Online Textbook Bacteriology is continuously updated and includes information on Staphylococcus, MRSA, Streptococcus, E. coli, anthrax, cholera, tuberculosis, Lyme disease and other bacterial diseases of humans.
Kenneth Todar is the author of the Online Textbook of Bacteriology and an emeritus lecturer at the University of Wisconsin-Madison.Class Biologically Clean isolators, cleanrooms, containment units and decontamination chambers for animal research including germ-free and gnotobiotic.
The Online Textbook of Bacteriology is a general and medical microbiology text and includes discussion of staph, MRSA, strep, Anthrax, E. coli, cholera, tuberculosis, Lyme Disease and other bacterial pathogens.
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Web Review of Todar's Online Textbook of Bacteriology. "The Good, the Bad, and the Deadly".

Tag words: Lyme disease, Borrelia burgdorferi, Bb, spirochete, Ixodes tick, deer tick, bull's eye rash

Borrelia burgdorferi

Kingdom: Bacteria
Phylum: Spirochaetes
Class: Spirochaetes
Order: Spirochaetales
Family: Spirochaetacae
Genus: Borrelia
Species: B. burgdorferi


Common References: Lyme disease, Borrelia burgdorferi, Bb, spirochete, Ixodes tick, deer tick, bull's eye rash








Kenneth Todar currently teaches Microbiology 100 at the University of Wisconsin-Madison.  His main teaching interest include general microbiology, bacterial diversity, microbial ecology and pathogenic bacteriology.

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Borrelia burgdorferi and Lyme Disease (page 5)

(This chapter has 6 pages)

© Kenneth Todar, PhD

Diagnosis of Lyme disease

Lyme disease is often difficult to diagnose because its symptoms and signs mimic those of so many other diseases. The fever, muscle aches, and fatigue of Lyme disease can easily be mistaken for viral infections, such as influenza or infectious mononucleosis. Joint pain can be mistaken for other types of arthritis, such as rheumatoid arthritis, and neurologic signs can mimic those caused by other conditions, such as multiple sclerosis. At the same time, other types of arthritis or neurologic diseases can be misdiagnosed as Lyme disease.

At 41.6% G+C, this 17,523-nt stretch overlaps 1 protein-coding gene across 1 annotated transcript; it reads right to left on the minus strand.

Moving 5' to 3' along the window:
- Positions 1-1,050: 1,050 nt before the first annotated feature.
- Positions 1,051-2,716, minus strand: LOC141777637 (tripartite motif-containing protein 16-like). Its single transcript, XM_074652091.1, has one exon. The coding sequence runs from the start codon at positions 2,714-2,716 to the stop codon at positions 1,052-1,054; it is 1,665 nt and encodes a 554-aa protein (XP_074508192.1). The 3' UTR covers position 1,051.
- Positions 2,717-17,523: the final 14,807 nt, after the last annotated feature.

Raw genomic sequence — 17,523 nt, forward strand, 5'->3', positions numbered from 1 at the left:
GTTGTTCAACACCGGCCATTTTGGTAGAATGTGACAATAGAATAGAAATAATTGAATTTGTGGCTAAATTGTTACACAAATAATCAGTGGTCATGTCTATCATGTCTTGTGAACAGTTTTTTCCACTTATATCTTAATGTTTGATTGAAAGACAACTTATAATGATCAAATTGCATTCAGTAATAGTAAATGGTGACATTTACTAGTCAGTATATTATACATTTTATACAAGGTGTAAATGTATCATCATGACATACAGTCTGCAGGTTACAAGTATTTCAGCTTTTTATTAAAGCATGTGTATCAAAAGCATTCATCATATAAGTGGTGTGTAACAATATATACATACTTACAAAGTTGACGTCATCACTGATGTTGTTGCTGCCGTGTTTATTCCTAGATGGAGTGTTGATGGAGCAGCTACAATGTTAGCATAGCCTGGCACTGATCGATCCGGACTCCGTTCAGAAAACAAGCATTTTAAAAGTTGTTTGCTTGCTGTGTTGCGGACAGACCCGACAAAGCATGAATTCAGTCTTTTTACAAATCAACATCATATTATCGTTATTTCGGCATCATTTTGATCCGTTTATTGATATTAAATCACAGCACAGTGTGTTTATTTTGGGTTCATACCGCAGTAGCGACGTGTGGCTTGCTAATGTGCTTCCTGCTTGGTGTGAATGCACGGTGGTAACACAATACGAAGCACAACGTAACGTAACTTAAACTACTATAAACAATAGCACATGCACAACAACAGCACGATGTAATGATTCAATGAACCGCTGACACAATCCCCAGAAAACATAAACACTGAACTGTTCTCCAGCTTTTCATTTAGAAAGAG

The clinical diagnosis of Lyme disease is usually based on history of possible exposure to ticks, especially in areas where Lyme disease is known to occur and a combination of symptoms and signs of infection. Serodiagnosis to detect anti-borrelia antibodies is not useful until in later stages of illness. Serologic testing may, however, provide valuable supportive diagnostic information in patients with endemic exposure and/or clinical findings that suggest late stage or disseminated Lyme disease.

When serologic testing is indicated, CDC recommends testing first with an enzyme-linked immunosorbent assay (ELISA) or an indirect fluorescent antibody (IFA) test, followed by a more specific Western immunoblot (WB) test to corroborate equivocal or positive results obtained with the first test. None of these tests is useful in the diagnosis of early stages of Lyme disease since a primary serum immune response is just beginning. Furthermore, these tests are associated with a high degree of cross-reactivity, since sera from patients with Rocky Mountain spotted fever, relapsing fever, mononucleosis, syphilis, and rheumatoid arthritis often test positive for Lyme disease.

Patients with early disseminated or late-stage disease usually have strong serological reactivity. Antibodies may persist for months or years following successfully treated or untreated infection. Thus, seroreactivity alone cannot be used as a marker of active disease.

Neither a positive serologic activity nor a history of previous Lyme disease assures that an individual has protective immunity. Repeated infection with B. burgdorferi has been documented.

B. burgdorferi
can be cultured from 80% or more of biopsy specimens taken from early erythema migrans lesions. However, the diagnostic value of this procedure is limited because of the need for special bacteriologic media (BSK medium) and protracted observation of cultures.

The polymerase chain reaction (PCR) has been used to amplify genomic DNA of B. burgdorferi in skin, blood, cerebrospinal fluid, and synovial fluid, but PCR has not been standardized for routine diagnosis of Lyme disease.




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Kenneth Todar has taught microbiology to undergraduate students at The University of Texas, University of Alaska and University of Wisconsin since 1969.

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